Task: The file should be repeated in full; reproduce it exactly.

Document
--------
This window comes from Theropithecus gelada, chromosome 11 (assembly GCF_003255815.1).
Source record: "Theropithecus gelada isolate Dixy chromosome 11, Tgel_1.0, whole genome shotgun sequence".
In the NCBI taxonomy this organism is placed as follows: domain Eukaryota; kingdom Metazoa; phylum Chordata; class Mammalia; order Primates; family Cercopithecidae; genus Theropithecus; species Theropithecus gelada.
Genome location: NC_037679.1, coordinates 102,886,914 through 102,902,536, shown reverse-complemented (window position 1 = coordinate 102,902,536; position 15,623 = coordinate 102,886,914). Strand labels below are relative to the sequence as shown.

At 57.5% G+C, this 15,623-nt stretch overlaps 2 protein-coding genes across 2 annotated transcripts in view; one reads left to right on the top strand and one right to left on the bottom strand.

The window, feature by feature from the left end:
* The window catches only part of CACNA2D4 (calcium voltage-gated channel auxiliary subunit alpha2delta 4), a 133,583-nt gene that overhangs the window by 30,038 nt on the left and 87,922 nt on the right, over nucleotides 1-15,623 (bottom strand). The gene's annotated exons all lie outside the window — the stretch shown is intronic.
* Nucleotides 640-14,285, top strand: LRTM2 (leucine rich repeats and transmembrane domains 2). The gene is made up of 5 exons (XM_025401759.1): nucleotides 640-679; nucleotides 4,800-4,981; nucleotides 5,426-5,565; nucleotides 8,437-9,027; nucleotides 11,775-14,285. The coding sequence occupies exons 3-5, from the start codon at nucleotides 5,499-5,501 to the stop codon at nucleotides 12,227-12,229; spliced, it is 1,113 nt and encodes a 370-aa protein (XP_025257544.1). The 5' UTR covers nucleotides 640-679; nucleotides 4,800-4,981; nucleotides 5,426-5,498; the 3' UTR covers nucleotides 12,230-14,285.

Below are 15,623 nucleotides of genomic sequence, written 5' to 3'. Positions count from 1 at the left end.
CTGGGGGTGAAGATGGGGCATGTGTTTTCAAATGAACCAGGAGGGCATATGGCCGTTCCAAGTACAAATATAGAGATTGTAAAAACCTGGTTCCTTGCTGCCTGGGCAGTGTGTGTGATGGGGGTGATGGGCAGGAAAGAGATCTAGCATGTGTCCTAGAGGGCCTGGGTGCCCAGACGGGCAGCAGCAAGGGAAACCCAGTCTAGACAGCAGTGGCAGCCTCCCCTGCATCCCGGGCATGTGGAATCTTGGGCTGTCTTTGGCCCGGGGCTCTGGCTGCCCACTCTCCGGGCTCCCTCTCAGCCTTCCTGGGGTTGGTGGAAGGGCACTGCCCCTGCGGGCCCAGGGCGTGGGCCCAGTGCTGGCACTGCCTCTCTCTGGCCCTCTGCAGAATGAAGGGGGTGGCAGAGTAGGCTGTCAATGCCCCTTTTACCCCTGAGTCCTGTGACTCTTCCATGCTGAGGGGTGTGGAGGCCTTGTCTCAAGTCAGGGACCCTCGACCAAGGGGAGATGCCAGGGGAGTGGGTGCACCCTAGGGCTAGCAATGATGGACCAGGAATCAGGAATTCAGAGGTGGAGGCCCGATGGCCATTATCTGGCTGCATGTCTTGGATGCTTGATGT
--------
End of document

This window comes from Theropithecus gelada, chromosome 11 (assembly GCF_003255815.1).
Source record: "Theropithecus gelada isolate Dixy chromosome 11, Tgel_1.0, whole genome shotgun sequence".
In the NCBI taxonomy this organism is placed as follows: domain Eukaryota; kingdom Metazoa; phylum Chordata; class Mammalia; order Primates; family Cercopithecidae; genus Theropithecus; species Theropithecus gelada.
Genome location: NC_037679.1, coordinates 102,886,914 through 102,902,536, shown reverse-complemented (window position 1 = coordinate 102,902,536; position 15,623 = coordinate 102,886,914). Strand labels below are relative to the sequence as shown.

At 57.5% G+C, this 15,623-nt stretch overlaps 2 protein-coding genes across 2 annotated transcripts in view; one reads left to right on the top strand and one right to left on the bottom strand.

The window, feature by feature from the left end:
* The window catches only part of CACNA2D4 (calcium voltage-gated channel auxiliary subunit alpha2delta 4), a 133,583-nt gene that overhangs the window by 30,038 nt on the left and 87,922 nt on the right, over nucleotides 1-15,623 (bottom strand). The gene's annotated exons all lie outside the window — the stretch shown is intronic.
* Nucleotides 640-14,285, top strand: LRTM2 (leucine rich repeats and transmembrane domains 2). The gene is made up of 5 exons (XM_025401759.1): nucleotides 640-679; nucleotides 4,800-4,981; nucleotides 5,426-5,565; nucleotides 8,437-9,027; nucleotides 11,775-14,285. The coding sequence occupies exons 3-5, from the start codon at nucleotides 5,499-5,501 to the stop codon at nucleotides 12,227-12,229; spliced, it is 1,113 nt and encodes a 370-aa protein (XP_025257544.1). The 5' UTR covers nucleotides 640-679; nucleotides 4,800-4,981; nucleotides 5,426-5,498; the 3' UTR covers nucleotides 12,230-14,285.

Below are 15,623 nucleotides of genomic sequence, written 5' to 3'. Positions count from 1 at the left end.
CTGGGGGTGAAGATGGGGCATGTGTTTTCAAATGAACCAGGAGGGCATATGGCCGTTCCAAGTACAAATATAGAGATTGTAAAAACCTGGTTCCTTGCTGCCTGGGCAGTGTGTGTGATGGGGGTGATGGGCAGGAAAGAGATCTAGCATGTGTCCTAGAGGGCCTGGGTGCCCAGACGGGCAGCAGCAAGGGAAACCCAGTCTAGACAGCAGTGGCAGCCTCCCCTGCATCCCGGGCATGTGGAATCTTGGGCTGTCTTTGGCCCGGGGCTCTGGCTGCCCACTCTCCGGGCTCCCTCTCAGCCTTCCTGGGGTTGGTGGAAGGGCACTGCCCCTGCGGGCCCAGGGCGTGGGCCCAGTGCTGGCACTGCCTCTCTCTGGCCCTCTGCAGAATGAAGGGGGTGGCAGAGTAGGCTGTCAATGCCCCTTTTACCCCTGAGTCCTGTGACTCTTCCATGCTGAGGGGTGTGGAGGCCTTGTCTCAAGTCAGGGACCCTCGACCAAGGGGAGATGCCAGGGGAGTGGGTGCACCCTAGGGCTAGCAATGATGGACCAGGAATCAGGAATTCAGAGGTGGAGGCCCGATGGCCATTATCTGGCTGCATGTCTTGGATGCTTGATGT